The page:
utd-future.jpg No response 2/10
 conservative.jpg No response 2/10
 national.jpg No response 0/10 Seems to be actively involved in undermining journalism.
 act.jpg No response 0/10 Probably not


Question 7 - New Zealand’s media ownership laws are weak by international standards, and are likely to be affected by the TPPA. Does your party consider this a problem? If so how would you fix it?
  They say... We say...
maori.jpg  The Maori Party does not support the TPPA. In 2006 the United Nations Special Rapporteur on the Rights of Indigenous Peoples, visited New Zealand.Recommendation 104 of the report from Professor Rodolfo Stavenhagen concluded that “Public media should be encouraged to provide a balanced, unbiased and non-racist picture of Maori in New Zealand society, and an independent commission should be established to monitor their performance and suggest remedial action”. The Māori Party believes the time has come for this recommendation to be actioned. 10/10
 green.jpg The Green Party is opposed to the Trans-Pacific Partnership Agreement (TPPA), currently being negotiated between New Zealand and eight other countries. This agreement is more than just a trade agreement. According to leaked draft texts of the TPPA it contains provisions that could weaken local content rules for the media. As a supporter of public broadcasting we will continue to oppose this agreement. 10/10
 internet-mana.jpg Yes. MANA is strongly opposed to the TPPA. 10/10
 nz-first.jpg We do consider this a problematic area which is why we have said from the outset that all trade agreements should be open and not be made behind closed doors. 5/10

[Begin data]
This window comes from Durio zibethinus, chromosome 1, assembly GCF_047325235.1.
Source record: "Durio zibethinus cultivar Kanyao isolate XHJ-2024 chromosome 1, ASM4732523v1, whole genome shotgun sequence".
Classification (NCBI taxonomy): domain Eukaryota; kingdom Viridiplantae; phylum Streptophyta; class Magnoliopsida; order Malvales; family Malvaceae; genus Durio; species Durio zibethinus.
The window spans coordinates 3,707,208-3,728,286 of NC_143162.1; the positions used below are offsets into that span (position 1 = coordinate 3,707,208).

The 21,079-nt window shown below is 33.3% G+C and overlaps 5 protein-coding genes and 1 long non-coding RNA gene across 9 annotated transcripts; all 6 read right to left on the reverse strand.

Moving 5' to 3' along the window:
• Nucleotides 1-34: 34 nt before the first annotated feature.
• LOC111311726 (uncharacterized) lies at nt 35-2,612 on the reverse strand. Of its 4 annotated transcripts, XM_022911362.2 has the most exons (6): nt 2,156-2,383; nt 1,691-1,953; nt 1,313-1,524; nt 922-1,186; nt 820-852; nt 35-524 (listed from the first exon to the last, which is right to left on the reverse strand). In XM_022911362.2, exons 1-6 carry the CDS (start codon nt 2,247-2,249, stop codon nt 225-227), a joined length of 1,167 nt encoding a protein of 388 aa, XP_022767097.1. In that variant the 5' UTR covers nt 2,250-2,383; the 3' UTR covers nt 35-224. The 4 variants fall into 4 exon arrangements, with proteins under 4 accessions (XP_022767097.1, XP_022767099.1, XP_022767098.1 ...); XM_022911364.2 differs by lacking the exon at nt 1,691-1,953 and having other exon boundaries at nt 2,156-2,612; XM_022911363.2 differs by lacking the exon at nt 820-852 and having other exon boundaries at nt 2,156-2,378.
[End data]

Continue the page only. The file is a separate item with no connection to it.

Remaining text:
labour.jpg The real focus should be on content. Kiwis should be able to see and hear Kiwi faces, views, ideas and opinions on their screens. We believe that NZ-On-Air remains the best way of ensuring this. 0/10 Avoids the question
 utd-future.jpg No response 0/10
 conservative.jpg No response 0/10
 national.jpg No response 0/10
 act.jpg No response 0/10


Question 8 - Sky channels Kidzone24 and Heartland screen programmes made with NZ on Air funding. What measures would your party put in place to ensure taxpayers have free access to programmes they have already paid to create?
  They say... We say...
green.jpg  Sky should be required to pay for and carry NZ on Air funded programmes on their free-to-air channel. They should also be required to carry and pay for TVOne, including any non-commercial news. 8/10 Good points
 internet-mana.jpg As part of the contractual obligations, MANA would ensure there are commitments for SKY to screen free to air, and time limits for SKYTV to air. 8/10
 maori.jpg We believe that all NZ on Air funded programmes should be freely available to all New Zealanders and would suggest that such programmes are only aired on free-to-air channels. We note also that Te Reo – the Māori Language channel – is available only on digital and can be accessed via Freeview Satellite channel 24 and Sky channel 59. 7/10 Not all the Heartland and  Kidzone programmes are NZ on Air funded but the intention is good.
 labour.jpg An establishment working group will be formed to address this issue and to ensure that our new public service broadcaster can make the best use of archived programmes and footage for the benefit of audiences. 7/10
 nz-first.jpg We support local content on television and radio broadcasting, and believe that we should maximise its accessibility to all New Zealanders. 6/10 Doesn't really answer the question
 utd-future.jpg No response 0/10
 conservative.jpg No response 0/10
 national.jpg No response 0/10
 act.jpg No response 0/10


Question 9 - If elected how would your party encourage more cultural and community diversity in our media and broadcasting?
 labour.jpg Establishing a new public service broadcaster will ensure there is greater diversity of content. 10/10